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Effects of the Second National Acute Spinal Cord Injury Study of High-Dose Methylprednisolone Therapy on Acute Cervical Spinal Cord Injury–Results in Spinal Injuries Center

Tsutsumi, Satoshi, MD, PhD*; Ueta, Takayoshi, MD, PhD; Shiba, Keiichiro, MD, PhD; Yamamoto, Shunsaku, MD; Takagishi, Kenji, MD, PhD*

doi: 10.1097/01.brs.0000250273.28483.5c
Cervical Spine
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Study Design. Retrospective single-center study.

Objective. To evaluate the recovery of motor function and the early complications in patients with acute cervical spinal cord injury after receiving a high dose of methylprednisolone sodium succinate (MPSS) within 8 hours of injury.

Summary of Background Data. High-dose MPSS therapy has been demonstrated to improve the neurologic recovery in patients with acute spinal cord injury. However, it remains a controversial treatment.

Methods. Seventy patients were included in this study: 37 in the MPSS group who were treated with MPSS within 8 hours of their injury according to the Second National Acute Spinal Cord Injury Study protocol, and 33 in non-MPSS group who were not administered with MPSS. Improvements in the American Spinal Injury Association motor score were compared between the MPSS group and the non-MPSS group. In patients with complete motor loss at admission and follow-up periods, improvements of myotomal levels between the MPSS (n = 15) and non-MPSS groups (n = 21) were compared. Early complications within 6 weeks of high-dose MPSS therapy were compared with those of no MPSS therapy.

Results. Among the patients with incomplete paralysis at admission, the American Spinal Injury Association motor scores in the MPSS group were improved more significantly than those in the non-MPSS group at 6 weeks and 6 months after injury. Meanwhile, among the patients with complete paralysis at admission, the patients in the MPSS group did not show significantly more change in motor score than those in the non-MPSS group. Improvement in myotomal level had no significant difference between the MPSS and non-MPSS groups. The MPSS group had 10 patients with early complications, while the non-MPSS group had 14. The differences between the 2 groups showed no statistical significance.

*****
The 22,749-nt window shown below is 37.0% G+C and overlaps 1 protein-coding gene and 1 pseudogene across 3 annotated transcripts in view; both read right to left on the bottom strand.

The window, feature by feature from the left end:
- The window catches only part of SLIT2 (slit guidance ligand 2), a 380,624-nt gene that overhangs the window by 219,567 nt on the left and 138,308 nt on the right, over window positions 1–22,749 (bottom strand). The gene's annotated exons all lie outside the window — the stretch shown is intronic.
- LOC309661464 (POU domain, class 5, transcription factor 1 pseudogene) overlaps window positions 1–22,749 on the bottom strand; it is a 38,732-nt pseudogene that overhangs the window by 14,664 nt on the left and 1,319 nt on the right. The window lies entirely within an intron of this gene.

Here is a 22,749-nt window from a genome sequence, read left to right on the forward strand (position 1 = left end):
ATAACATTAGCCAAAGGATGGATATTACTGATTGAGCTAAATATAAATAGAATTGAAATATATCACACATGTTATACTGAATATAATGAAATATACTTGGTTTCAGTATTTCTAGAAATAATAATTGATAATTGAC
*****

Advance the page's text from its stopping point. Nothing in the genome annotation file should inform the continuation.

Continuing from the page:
Conclusions. MPSS should be administered to patients with incomplete cervical spinal cord injury according to the Second National Acute Spinal Cord Injury Study protocol.

In this study, patients who were treated with methylprednisolone sodium succinate (MPSS) within 8 hours of their injury according to the Second National Acute Spinal Cord Injury Study protocol and patients who were not administered with MPSS were compared with regard to improvement in the American Spinal Injury Association motor score and myotomal levels. Early complications within 6 weeks of high-dose MPSS therapy were compared with those of no MPSS therapy in patients with acute cervical spinal cord injury. The present study showed that high-dose MPSS therapy according to the Second National Acute Spinal Cord Injury Study was effective for neurologic improvement in patients with incomplete cervical spinal cord injury and no correlation with early complications in acute cervical spinal cord injury.

From the Department of Orthopaedic Surgery, *Gunma University Graduate School of Medicine, Gunma; and † Spinal Injuries Center, Fukuoka, Japan.

Acknowledgment date: January 6, 2005. First revision date: October 3, 2005. Second revision date: April 16, 2006. Acceptance date: April 17, 2006.

The device(s)/drug(s) is/are FDA-approved or approved by corresponding national agency for this indication.

No funds were received in support of this work. No benefits in any form have been or will be received from a commercial party related directly or indirectly to the subject of this manuscript.

Address correspondence and reprint requests to Satoshi Tsutsumi, MD, PhD, Department of Orthopaedic Surgery, Gunma University Graduate School of Medicine, 3-39-22 Showa, Maebashi, Gunma 371-8511 Japan; E-mail: stutumi@med.gunma-u.ac.jp

© 2006 Lippincott Williams & Wilkins, Inc.